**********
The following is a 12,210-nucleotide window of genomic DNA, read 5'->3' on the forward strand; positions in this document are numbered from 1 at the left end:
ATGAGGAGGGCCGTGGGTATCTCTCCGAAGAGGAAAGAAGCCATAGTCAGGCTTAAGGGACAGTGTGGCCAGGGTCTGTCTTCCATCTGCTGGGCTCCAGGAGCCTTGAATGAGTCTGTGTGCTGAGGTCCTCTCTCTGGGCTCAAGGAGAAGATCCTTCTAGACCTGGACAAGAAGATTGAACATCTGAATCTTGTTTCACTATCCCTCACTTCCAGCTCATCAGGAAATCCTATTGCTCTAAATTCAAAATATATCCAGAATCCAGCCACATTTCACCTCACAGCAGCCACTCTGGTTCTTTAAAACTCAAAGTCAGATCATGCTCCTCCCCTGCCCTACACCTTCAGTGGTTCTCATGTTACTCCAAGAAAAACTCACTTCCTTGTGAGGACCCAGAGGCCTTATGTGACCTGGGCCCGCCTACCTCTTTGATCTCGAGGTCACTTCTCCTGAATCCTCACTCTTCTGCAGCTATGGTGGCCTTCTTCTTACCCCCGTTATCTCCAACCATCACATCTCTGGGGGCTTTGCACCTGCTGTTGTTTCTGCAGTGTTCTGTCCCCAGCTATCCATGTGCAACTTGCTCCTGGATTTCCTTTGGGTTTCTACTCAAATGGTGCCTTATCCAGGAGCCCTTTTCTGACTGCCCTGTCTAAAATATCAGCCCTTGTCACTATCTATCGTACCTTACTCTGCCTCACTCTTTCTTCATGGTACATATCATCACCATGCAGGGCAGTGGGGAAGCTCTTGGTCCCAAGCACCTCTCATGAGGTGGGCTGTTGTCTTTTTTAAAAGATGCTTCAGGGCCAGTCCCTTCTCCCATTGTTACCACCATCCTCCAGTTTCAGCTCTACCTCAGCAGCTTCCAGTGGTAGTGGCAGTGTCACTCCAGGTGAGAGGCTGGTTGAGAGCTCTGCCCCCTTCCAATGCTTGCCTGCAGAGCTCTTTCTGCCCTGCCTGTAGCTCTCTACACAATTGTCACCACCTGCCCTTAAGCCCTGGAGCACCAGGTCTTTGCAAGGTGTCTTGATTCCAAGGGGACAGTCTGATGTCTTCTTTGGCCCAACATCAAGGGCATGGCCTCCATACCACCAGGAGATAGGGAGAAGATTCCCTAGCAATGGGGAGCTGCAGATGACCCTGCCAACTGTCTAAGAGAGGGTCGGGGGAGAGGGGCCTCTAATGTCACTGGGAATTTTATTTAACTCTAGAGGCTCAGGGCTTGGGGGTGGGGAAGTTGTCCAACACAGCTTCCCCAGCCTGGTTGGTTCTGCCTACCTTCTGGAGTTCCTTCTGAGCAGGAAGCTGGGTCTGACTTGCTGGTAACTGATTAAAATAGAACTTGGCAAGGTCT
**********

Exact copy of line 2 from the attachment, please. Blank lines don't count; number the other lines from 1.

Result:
ATGAGGAGGGCCGTGGGTATCTCTCCGAAGAGGAAAGAAGCCATAGTCAGGCTTAAGGGACAGTGTGGCCAGGGTCTGTCTTCCATCTGCTGGGCTCCAGGAGCCTTGAATGAGTCTGTGTGCTGAGGTCCTCTCTCTGGGCTCAAGGAGAAGATCCTTCTAGACCTGGACAAGAAGATTGAACATCTGAATCTTGTTTCACTATCCCTCACTTCCAGCTCATCAGGAAATCCTATTGCTCTAAATTCAAAATATATCCAGAATCCAGCCACATTTCACCTCACAGCAGCCACTCTGGTTCTTTAAAACTCAAAGTCAGATCATGCTCCTCCCCTGCCCTACACCTTCAGTGGTTCTCATGTTACTCCAAGAAAAACTCACTTCCTTGTGAGGACCCAGAGGCCTTATGTGACCTGGGCCCGCCTACCTCTTTGATCTCGAGGTCACTTCTCCTGAATCCTCACTCTTCTGCAGCTATGGTGGCCTTCTTCTTACCCCCGTTATCTCCAACCATCACATCTCTGGGGGCTTTGCACCTGCTGTTGTTTCTGCAGTGTTCTGTCCCCAGCTATCCATGTGCAACTTGCTCCTGGATTTCCTTTGGGTTTCTACTCAAATGGTGCCTTATCCAGGAGCCCTTTTCTGACTGCCCTGTCTAAAATATCAGCCCTTGTCACTATCTATCGTACCTTACTCTGCCTCACTCTTTCTTCATGGTACATATCATCACCATGCAGGGCAGTGGGGAAGCTCTTGGTCCCAAGCACCTCTCATGAGGTGGGCTGTTGTCTTTTTTAAAAGATGCTTCAGGGCCAGTCCCTTCTCCCATTGTTACCACCATCCTCCAGTTTCAGCTCTACCTCAGCAGCTTCCAGTGGTAGTGGCAGTGTCACTCCAGGTGAGAGGCTGGTTGAGAGCTCTGCCCCCTTCCAATGCTTGCCTGCAGAGCTCTTTCTGCCCTGCCTGTAGCTCTCTACACAATTGTCACCACCTGCCCTTAAGCCCTGGAGCACCAGGTCTTTGCAAGGTGTCTTGATTCCAAGGGGACAGTCTGATGTCTTCTTTGGCCCAACATCAAGGGCATGGCCTCCATACCACCAGGAGATAGGGAGAAGATTCCCTAGCAATGGGGAGCTGCAGATGACCCTGCCAACTGTCTAAGAGAGGGTCGGGGGAGAGGGGCCTCTAATGTCACTGGGAATTTTATTTAACTCTAGAGGCTCAGGGCTTGGGGGTGGGGAAGTTGTCCAACACAGCTTCCCCAGCCTGGTTGGTTCTGCCTACCTTCTGGAGTTCCTTCTGAGCAGGAAGCTGGGTCTGACTTGCTGGTAACTGATTAAAATAGAACTTGGCAAGGTCT